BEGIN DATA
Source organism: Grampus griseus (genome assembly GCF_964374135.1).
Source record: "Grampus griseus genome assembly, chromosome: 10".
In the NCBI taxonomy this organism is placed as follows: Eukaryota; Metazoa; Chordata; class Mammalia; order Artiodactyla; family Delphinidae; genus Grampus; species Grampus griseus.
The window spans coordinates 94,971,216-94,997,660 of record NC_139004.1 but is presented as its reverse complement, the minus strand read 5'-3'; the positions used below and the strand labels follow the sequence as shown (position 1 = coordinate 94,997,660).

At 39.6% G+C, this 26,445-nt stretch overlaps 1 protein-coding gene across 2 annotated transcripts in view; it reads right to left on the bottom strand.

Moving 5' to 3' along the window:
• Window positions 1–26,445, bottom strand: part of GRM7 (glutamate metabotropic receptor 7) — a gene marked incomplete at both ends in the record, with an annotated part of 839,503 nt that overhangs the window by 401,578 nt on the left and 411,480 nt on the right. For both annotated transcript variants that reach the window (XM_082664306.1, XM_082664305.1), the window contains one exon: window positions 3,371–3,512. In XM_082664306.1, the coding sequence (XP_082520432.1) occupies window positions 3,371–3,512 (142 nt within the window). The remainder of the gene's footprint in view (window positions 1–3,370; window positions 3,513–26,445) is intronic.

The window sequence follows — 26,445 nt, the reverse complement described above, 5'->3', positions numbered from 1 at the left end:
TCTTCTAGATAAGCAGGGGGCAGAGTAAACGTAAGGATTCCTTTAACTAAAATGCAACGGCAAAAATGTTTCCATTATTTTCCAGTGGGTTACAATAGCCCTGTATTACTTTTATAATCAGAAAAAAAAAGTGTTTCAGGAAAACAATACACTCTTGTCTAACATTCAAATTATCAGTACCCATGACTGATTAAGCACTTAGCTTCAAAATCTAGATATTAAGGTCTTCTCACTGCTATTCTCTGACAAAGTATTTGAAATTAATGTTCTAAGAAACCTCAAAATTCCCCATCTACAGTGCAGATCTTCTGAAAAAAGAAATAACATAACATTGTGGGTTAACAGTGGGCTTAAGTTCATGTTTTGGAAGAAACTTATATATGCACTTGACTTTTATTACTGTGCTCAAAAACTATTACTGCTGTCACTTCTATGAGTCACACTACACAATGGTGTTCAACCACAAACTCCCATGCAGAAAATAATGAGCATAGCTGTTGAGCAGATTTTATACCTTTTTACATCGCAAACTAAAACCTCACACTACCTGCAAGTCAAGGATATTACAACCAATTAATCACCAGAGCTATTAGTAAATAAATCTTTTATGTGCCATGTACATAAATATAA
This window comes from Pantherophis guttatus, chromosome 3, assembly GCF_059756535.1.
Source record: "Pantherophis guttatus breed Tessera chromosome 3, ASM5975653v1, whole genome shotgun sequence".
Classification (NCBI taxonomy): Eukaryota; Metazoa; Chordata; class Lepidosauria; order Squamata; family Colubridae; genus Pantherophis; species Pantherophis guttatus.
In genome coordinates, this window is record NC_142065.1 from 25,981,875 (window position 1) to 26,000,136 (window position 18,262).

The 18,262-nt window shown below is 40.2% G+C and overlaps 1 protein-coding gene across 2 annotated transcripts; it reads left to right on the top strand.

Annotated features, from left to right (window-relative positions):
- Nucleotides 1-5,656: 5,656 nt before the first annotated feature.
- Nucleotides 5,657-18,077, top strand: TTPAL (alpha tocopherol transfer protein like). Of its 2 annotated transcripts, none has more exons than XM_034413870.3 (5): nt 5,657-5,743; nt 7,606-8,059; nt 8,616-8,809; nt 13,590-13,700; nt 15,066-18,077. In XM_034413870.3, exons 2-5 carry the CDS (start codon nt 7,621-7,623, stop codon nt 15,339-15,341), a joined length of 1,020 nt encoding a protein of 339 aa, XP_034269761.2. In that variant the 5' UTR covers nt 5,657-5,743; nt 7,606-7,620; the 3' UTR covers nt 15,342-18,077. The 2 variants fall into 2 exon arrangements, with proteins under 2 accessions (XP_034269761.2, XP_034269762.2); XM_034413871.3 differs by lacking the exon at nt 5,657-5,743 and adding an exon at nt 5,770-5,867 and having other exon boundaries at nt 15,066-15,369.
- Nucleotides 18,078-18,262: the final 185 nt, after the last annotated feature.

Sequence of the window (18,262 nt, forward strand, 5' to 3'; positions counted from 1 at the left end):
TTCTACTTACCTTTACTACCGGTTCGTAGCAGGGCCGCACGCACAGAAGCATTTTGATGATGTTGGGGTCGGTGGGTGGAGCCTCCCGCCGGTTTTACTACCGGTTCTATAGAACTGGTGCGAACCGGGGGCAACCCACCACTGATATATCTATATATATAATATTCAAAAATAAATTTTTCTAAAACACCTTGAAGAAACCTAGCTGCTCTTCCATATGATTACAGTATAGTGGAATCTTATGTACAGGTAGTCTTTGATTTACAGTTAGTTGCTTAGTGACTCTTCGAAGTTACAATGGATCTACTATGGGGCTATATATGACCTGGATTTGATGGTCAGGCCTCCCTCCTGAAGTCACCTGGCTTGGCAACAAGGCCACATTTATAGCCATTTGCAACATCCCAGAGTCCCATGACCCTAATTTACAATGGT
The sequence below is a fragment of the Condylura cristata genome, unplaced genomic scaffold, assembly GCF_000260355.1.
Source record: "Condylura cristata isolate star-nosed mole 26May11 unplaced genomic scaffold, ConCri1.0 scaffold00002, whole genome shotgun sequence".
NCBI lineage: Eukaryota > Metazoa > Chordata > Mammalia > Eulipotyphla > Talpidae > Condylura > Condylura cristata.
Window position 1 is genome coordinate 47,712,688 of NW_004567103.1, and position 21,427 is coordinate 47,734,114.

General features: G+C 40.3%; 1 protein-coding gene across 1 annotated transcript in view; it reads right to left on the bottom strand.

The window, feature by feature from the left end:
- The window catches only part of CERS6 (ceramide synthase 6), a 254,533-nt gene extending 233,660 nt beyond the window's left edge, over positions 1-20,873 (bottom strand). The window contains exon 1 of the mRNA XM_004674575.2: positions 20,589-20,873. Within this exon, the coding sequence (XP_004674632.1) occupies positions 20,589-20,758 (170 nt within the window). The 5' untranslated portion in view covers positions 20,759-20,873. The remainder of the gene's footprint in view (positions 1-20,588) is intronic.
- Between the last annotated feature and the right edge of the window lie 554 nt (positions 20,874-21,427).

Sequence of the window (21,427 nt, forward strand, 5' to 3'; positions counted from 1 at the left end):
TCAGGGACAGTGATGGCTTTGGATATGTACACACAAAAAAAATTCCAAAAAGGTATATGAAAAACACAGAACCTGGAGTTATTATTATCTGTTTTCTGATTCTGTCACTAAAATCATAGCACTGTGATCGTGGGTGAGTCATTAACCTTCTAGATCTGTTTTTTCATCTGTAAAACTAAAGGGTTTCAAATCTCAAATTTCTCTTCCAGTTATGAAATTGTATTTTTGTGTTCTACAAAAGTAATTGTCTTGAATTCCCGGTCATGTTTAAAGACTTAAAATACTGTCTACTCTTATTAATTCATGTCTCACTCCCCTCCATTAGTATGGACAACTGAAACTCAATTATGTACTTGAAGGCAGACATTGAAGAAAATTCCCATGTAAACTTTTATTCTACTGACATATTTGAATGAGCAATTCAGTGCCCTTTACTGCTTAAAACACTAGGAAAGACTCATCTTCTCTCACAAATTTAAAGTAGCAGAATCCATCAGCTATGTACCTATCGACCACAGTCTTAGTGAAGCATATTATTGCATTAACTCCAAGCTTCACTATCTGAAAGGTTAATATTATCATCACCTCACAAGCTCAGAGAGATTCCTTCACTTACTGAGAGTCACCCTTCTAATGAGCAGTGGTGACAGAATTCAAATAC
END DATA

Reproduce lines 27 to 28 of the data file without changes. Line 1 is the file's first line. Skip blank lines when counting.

- The window catches only part of CERS6 (ceramide synthase 6), a 254,533-nt gene extending 233,660 nt beyond the window's left edge, over positions 1-20,873 (bottom strand). The window contains exon 1 of the mRNA XM_004674575.2: positions 20,589-20,873. Within this exon, the coding sequence (XP_004674632.1) occupies positions 20,589-20,758 (170 nt within the window). The 5' untranslated portion in view covers positions 20,759-20,873. The remainder of the gene's footprint in view (positions 1-20,588) is intronic.
- Between the last annotated feature and the right edge of the window lie 554 nt (positions 20,874-21,427).